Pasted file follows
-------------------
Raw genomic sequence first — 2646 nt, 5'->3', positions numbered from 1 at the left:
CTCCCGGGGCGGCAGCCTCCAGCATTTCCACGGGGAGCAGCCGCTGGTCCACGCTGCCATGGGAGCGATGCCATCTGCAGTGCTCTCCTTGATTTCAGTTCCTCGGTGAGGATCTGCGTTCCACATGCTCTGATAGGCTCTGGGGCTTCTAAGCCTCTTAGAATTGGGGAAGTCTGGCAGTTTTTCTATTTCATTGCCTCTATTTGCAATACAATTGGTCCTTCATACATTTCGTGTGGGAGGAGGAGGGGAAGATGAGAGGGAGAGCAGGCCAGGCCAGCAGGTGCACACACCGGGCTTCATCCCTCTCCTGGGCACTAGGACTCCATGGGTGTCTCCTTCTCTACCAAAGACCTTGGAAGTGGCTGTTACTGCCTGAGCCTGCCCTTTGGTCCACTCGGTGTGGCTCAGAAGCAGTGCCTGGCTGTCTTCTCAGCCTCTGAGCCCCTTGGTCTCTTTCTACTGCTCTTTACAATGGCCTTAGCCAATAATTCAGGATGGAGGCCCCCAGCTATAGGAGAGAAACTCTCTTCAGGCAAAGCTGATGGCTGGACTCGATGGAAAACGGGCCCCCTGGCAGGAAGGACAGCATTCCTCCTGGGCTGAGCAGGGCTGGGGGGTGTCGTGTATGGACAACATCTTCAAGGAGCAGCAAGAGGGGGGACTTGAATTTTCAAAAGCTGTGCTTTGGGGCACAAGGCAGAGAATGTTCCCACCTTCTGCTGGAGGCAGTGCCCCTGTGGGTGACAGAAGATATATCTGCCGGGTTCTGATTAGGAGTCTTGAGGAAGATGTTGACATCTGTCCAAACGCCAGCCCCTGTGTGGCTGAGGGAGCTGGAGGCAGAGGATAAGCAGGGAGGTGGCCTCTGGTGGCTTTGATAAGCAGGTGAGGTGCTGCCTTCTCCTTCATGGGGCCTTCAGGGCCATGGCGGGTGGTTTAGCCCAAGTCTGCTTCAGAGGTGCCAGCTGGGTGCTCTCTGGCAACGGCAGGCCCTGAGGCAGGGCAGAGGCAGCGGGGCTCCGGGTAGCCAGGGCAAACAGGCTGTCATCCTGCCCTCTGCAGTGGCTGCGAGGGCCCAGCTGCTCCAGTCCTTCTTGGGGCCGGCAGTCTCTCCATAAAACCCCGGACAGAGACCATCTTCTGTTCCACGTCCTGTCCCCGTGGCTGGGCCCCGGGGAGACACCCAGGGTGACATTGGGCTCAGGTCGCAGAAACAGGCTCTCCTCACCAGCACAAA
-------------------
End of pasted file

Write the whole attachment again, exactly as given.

Raw genomic sequence first — 2646 nt, 5'->3', positions numbered from 1 at the left:
CTCCCGGGGCGGCAGCCTCCAGCATTTCCACGGGGAGCAGCCGCTGGTCCACGCTGCCATGGGAGCGATGCCATCTGCAGTGCTCTCCTTGATTTCAGTTCCTCGGTGAGGATCTGCGTTCCACATGCTCTGATAGGCTCTGGGGCTTCTAAGCCTCTTAGAATTGGGGAAGTCTGGCAGTTTTTCTATTTCATTGCCTCTATTTGCAATACAATTGGTCCTTCATACATTTCGTGTGGGAGGAGGAGGGGAAGATGAGAGGGAGAGCAGGCCAGGCCAGCAGGTGCACACACCGGGCTTCATCCCTCTCCTGGGCACTAGGACTCCATGGGTGTCTCCTTCTCTACCAAAGACCTTGGAAGTGGCTGTTACTGCCTGAGCCTGCCCTTTGGTCCACTCGGTGTGGCTCAGAAGCAGTGCCTGGCTGTCTTCTCAGCCTCTGAGCCCCTTGGTCTCTTTCTACTGCTCTTTACAATGGCCTTAGCCAATAATTCAGGATGGAGGCCCCCAGCTATAGGAGAGAAACTCTCTTCAGGCAAAGCTGATGGCTGGACTCGATGGAAAACGGGCCCCCTGGCAGGAAGGACAGCATTCCTCCTGGGCTGAGCAGGGCTGGGGGGTGTCGTGTATGGACAACATCTTCAAGGAGCAGCAAGAGGGGGGACTTGAATTTTCAAAAGCTGTGCTTTGGGGCACAAGGCAGAGAATGTTCCCACCTTCTGCTGGAGGCAGTGCCCCTGTGGGTGACAGAAGATATATCTGCCGGGTTCTGATTAGGAGTCTTGAGGAAGATGTTGACATCTGTCCAAACGCCAGCCCCTGTGTGGCTGAGGGAGCTGGAGGCAGAGGATAAGCAGGGAGGTGGCCTCTGGTGGCTTTGATAAGCAGGTGAGGTGCTGCCTTCTCCTTCATGGGGCCTTCAGGGCCATGGCGGGTGGTTTAGCCCAAGTCTGCTTCAGAGGTGCCAGCTGGGTGCTCTCTGGCAACGGCAGGCCCTGAGGCAGGGCAGAGGCAGCGGGGCTCCGGGTAGCCAGGGCAAACAGGCTGTCATCCTGCCCTCTGCAGTGGCTGCGAGGGCCCAGCTGCTCCAGTCCTTCTTGGGGCCGGCAGTCTCTCCATAAAACCCCGGACAGAGACCATCTTCTGTTCCACGTCCTGTCCCCGTGGCTGGGCCCCGGGGAGACACCCAGGGTGACATTGGGCTCAGGTCGCAGAAACAGGCTCTCCTCACCAGCACAAA